The downgrading of India’s status from a “free” country to a “partly free” one is disquieting and reflects a systematic erosion of civil rights. In the ‘Freedom in the World Report 2021’, prepared by a US-based think tank Freedom House, India has scored 67 out of 100, slipping by four points since last year when it was still in the ‘free’ category. What is more disturbing is that the country’s score has been consistently declining over the last few years, from 77 in 2017 to 67 now. Though India has scored 34 out of 40 points in the political rights section, which is considered outstanding, its dismal score of 33 out of 60 on civil liberties is too stark to ignore. The country’s record in protection of media freedom and individual rights has also been poor. There has been a consistent crackdown on critics in the media, academics, civil society groups and protesters while the NGOs involved in the investigation of human rights abuses continue to face threats and legal harassment. The fall in India’s status comes from an assessment that takes into account performance on 25 parameters and indices. The global watchdog has rightly pointed out that instead of striving to emerge as a champion of democratic practices and a counterweight to authoritarian influence from countries such as China, the present dispensation in India has been driving the country towards authoritarianism. While there can be disagreements on the way the assessments is made and scores given, the growing fears over threat to freedom of expression and the selective targeting of the dissenters cannot be ignored.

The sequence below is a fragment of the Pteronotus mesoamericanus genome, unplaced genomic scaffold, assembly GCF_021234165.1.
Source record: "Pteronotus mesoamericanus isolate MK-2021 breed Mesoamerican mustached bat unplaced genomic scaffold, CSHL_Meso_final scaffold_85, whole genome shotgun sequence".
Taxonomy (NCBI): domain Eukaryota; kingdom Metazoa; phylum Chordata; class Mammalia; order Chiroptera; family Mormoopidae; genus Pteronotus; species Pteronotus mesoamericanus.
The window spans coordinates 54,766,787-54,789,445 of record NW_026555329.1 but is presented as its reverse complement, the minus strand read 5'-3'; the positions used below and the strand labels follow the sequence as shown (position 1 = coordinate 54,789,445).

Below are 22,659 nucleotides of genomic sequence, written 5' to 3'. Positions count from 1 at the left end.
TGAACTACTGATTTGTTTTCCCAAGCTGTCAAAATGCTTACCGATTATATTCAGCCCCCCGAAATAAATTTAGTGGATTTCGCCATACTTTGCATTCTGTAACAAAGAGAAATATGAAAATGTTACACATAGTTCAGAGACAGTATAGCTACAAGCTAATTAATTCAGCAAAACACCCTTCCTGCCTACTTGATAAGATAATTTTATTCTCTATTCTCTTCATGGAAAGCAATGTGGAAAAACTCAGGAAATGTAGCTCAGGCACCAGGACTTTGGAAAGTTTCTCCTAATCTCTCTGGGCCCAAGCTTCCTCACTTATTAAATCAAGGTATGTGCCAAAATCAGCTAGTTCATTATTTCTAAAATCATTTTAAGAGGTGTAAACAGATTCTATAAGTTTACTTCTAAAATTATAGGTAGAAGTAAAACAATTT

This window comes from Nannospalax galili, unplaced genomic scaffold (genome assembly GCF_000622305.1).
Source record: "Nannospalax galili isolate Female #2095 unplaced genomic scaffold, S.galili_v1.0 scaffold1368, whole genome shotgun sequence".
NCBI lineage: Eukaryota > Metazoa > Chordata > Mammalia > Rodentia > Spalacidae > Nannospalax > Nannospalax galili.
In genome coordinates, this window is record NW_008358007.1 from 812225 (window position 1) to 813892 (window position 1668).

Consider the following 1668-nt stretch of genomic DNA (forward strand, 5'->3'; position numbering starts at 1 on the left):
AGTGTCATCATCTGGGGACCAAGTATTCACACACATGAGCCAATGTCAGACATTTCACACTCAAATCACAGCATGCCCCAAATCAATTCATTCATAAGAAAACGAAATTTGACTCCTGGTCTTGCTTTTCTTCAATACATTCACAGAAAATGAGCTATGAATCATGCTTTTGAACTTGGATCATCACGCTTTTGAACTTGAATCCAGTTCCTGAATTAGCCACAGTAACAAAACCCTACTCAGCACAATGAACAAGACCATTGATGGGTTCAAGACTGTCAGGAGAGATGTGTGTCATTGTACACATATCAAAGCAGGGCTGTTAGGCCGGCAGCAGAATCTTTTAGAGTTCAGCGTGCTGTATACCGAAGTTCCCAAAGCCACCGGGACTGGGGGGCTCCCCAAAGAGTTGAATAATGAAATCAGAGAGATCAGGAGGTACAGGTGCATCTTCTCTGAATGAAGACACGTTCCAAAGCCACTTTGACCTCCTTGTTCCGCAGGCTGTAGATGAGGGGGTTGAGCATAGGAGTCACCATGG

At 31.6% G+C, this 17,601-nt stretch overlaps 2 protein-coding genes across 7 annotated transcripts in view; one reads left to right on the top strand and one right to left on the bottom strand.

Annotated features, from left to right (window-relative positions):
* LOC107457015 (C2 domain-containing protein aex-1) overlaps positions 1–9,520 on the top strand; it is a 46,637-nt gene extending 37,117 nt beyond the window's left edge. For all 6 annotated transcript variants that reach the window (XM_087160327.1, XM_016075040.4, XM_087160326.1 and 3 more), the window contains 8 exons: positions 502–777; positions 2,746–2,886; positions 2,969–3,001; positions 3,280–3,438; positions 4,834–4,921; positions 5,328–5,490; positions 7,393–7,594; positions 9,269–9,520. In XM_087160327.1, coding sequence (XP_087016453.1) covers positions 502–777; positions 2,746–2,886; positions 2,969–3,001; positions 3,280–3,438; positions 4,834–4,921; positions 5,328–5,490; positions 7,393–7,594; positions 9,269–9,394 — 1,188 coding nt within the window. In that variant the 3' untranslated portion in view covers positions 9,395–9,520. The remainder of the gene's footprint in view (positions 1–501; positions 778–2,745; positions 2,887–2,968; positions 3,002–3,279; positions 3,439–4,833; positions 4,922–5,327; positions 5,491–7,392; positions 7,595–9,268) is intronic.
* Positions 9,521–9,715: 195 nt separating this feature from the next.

As a mature democracy aspiring to play a larger role on the world stage, India can ill-afford to belittle these concerns or attribute motives to them. It has been the habit of successive governments to dub any criticism as an ‘anti-national’ narrative peddled by a ‘foreign hand’. However, in an interconnected, information-driven world, it is counter-productive for the governments to invoke the ‘foreign hand’ theory to suppress criticism. The perceptions of erosion of democratic values and backsliding need to be addressed, not dismissed. A declining economy and eroding freedom can be an explosive combination with the potential to adversely affect investor confidence. The slide must be arrested. It would be hypocritical if on one hand we proudly flaunt international recognition of India’s performance in certain areas while on the other, denounce any critical assessment of the country in other areas. For instance, when India moved up by 14 spots in the World Bank’s annual report on ease of doing business in 2020 or when Indian universities figured in the global top 100 list, the government lost no time in welcoming the rankings.
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